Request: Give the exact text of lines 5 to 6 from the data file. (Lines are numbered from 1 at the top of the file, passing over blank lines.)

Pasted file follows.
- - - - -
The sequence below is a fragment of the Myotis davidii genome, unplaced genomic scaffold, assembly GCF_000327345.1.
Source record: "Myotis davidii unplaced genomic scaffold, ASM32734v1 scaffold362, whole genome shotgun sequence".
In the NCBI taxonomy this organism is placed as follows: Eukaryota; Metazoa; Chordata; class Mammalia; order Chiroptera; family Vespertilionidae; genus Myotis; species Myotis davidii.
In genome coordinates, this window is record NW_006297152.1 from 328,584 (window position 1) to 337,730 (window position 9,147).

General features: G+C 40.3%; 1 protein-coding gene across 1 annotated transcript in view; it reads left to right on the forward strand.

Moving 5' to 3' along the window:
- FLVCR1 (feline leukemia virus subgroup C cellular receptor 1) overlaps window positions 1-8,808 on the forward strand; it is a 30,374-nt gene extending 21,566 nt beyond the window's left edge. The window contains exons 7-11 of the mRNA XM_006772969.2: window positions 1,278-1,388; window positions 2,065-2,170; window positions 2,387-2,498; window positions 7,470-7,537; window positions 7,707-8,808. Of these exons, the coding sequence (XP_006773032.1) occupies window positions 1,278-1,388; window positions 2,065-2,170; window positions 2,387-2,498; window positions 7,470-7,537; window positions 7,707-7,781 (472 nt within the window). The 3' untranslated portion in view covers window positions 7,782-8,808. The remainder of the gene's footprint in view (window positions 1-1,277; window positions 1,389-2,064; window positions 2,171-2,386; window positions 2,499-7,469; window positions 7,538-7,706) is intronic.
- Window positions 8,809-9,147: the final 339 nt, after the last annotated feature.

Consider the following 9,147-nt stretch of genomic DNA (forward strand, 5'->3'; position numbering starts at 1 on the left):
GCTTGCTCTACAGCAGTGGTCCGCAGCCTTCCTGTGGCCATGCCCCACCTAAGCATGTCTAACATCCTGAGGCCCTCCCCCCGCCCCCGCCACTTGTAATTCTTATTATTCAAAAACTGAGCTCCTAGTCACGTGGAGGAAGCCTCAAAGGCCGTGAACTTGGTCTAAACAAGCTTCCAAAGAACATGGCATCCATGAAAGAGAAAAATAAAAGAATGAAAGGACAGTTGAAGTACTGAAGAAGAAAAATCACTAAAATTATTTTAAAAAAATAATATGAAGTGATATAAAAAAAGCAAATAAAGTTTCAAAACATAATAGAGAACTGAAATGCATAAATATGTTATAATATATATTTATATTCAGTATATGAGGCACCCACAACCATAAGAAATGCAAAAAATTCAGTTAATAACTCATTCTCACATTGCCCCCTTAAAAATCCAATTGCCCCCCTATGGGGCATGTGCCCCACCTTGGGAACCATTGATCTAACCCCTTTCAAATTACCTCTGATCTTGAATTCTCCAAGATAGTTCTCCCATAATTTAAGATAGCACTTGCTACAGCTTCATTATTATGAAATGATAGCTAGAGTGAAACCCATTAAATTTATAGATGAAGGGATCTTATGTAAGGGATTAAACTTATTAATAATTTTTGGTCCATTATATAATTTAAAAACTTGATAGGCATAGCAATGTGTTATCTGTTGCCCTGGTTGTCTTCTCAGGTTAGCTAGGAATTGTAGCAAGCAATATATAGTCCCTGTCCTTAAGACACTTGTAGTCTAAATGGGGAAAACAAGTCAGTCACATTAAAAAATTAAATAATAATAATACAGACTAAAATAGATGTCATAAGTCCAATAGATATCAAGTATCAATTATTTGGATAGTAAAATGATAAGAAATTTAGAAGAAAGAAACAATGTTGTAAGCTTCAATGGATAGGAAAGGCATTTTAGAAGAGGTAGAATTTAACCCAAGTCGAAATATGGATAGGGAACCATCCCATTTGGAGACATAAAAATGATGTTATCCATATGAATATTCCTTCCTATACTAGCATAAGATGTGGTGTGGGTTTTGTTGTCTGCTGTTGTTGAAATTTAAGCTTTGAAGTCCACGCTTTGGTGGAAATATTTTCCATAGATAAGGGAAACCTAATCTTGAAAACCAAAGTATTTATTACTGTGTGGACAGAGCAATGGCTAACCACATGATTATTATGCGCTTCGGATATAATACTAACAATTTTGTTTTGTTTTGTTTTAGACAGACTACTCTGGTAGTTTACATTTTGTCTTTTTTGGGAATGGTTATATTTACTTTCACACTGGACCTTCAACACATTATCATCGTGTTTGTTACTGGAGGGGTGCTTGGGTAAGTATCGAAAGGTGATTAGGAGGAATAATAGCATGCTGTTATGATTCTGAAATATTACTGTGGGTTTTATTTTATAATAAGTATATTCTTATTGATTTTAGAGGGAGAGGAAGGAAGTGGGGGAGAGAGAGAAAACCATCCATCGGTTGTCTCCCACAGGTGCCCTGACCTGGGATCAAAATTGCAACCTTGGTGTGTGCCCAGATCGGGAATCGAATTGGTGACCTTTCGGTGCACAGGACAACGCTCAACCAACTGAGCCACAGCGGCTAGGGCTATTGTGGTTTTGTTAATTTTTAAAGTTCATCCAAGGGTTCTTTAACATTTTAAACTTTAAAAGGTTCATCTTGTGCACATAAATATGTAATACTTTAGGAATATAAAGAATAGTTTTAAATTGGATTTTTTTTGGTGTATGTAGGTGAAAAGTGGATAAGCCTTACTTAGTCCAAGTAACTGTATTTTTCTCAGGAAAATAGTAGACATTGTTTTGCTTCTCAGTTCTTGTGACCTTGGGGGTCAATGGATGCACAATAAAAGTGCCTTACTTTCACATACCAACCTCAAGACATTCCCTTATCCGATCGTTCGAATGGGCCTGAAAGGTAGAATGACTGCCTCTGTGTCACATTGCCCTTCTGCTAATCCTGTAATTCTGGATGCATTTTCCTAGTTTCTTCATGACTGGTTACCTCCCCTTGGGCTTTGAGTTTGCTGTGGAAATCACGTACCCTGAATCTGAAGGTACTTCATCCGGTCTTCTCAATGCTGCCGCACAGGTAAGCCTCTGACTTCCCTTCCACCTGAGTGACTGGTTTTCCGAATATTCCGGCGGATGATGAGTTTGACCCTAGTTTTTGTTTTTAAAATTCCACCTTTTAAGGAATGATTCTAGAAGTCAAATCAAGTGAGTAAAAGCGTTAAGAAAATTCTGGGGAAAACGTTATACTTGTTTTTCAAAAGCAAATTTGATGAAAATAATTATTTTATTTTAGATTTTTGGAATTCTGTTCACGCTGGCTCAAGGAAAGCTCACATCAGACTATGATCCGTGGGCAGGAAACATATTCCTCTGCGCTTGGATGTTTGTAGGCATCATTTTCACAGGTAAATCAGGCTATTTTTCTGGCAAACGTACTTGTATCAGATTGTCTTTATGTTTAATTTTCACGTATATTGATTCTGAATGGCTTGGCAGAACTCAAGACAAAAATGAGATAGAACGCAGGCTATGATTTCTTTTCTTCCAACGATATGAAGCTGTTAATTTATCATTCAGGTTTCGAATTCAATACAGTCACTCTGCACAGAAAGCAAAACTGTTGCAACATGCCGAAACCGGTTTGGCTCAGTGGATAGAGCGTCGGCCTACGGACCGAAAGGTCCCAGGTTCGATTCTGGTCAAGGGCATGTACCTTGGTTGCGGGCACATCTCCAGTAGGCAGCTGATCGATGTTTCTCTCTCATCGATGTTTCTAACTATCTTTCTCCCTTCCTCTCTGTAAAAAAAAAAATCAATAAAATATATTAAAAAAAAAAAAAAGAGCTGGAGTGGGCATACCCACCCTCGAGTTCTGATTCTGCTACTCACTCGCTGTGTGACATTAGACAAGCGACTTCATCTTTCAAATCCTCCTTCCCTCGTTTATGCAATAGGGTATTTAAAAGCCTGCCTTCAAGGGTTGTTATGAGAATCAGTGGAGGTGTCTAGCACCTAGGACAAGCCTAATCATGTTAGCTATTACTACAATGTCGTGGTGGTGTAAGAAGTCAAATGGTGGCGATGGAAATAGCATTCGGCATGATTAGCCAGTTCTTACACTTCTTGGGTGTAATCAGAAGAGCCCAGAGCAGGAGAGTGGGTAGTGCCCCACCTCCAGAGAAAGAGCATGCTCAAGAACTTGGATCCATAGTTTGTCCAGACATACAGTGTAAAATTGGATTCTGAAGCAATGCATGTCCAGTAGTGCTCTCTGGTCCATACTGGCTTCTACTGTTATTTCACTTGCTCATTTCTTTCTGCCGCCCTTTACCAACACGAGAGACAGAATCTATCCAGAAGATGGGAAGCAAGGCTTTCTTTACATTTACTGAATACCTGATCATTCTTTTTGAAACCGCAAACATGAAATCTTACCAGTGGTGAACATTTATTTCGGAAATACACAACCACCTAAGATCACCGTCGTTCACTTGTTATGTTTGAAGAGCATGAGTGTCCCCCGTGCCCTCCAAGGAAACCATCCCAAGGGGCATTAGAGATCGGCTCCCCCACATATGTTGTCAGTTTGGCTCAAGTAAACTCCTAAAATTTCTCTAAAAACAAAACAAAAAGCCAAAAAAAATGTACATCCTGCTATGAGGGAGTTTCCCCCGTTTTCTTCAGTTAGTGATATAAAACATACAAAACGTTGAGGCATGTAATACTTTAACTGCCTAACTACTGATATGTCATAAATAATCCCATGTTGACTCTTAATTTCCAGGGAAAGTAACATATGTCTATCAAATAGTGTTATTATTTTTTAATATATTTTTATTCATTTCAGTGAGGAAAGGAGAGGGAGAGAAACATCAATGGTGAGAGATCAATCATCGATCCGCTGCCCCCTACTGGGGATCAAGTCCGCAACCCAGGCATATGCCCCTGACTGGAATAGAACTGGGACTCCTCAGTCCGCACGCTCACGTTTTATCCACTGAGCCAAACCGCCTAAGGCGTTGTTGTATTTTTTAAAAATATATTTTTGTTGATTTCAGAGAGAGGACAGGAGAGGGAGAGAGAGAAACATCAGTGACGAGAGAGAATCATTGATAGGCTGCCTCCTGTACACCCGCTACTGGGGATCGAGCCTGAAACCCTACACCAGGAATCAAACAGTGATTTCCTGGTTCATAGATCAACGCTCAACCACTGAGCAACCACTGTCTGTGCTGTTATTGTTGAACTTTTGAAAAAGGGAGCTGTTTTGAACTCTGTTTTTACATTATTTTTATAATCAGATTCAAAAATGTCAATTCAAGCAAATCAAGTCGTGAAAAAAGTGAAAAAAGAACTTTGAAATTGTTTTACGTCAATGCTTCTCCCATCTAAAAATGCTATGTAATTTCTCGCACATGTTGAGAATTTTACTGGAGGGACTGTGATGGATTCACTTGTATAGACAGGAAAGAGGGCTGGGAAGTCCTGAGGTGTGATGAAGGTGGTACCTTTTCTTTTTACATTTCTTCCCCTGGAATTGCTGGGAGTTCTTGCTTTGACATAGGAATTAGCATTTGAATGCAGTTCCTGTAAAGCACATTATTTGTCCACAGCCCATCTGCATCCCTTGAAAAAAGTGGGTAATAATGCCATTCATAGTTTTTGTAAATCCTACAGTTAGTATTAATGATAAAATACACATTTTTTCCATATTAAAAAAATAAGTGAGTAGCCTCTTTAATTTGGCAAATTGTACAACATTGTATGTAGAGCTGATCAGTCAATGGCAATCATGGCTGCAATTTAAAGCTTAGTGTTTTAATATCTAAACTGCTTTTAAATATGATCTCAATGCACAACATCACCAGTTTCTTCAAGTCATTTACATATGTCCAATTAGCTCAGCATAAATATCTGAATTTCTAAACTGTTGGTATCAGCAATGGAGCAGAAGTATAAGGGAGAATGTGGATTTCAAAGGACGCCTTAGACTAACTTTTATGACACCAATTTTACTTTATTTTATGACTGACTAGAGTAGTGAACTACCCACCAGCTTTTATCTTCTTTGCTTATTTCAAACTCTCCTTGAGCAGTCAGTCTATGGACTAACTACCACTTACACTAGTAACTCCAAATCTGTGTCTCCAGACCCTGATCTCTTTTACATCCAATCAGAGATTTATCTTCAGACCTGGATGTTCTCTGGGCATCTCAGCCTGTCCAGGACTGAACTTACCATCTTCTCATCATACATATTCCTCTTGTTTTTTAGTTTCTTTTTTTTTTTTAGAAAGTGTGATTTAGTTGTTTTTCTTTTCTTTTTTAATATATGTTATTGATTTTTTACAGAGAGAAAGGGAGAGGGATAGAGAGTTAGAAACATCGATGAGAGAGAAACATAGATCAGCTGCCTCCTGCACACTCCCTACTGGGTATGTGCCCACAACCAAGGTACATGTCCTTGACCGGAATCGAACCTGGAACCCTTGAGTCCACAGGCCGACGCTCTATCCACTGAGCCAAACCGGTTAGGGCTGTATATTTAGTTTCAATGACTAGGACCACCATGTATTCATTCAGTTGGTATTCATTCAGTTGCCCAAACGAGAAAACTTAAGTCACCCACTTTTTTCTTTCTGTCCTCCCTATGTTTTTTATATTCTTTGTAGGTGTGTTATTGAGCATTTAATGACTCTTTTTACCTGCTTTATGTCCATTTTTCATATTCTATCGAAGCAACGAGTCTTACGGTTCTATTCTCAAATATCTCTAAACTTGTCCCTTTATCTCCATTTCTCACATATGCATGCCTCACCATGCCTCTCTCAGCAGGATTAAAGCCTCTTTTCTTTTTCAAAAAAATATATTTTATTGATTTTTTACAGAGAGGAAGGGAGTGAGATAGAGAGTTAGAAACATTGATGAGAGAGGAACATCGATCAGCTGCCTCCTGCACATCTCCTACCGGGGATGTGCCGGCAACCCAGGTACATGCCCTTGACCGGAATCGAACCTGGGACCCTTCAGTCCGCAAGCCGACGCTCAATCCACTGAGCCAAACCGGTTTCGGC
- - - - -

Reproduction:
General features: G+C 40.3%; 1 protein-coding gene across 1 annotated transcript in view; it reads left to right on the forward strand.

Moving 5' to 3' along the window: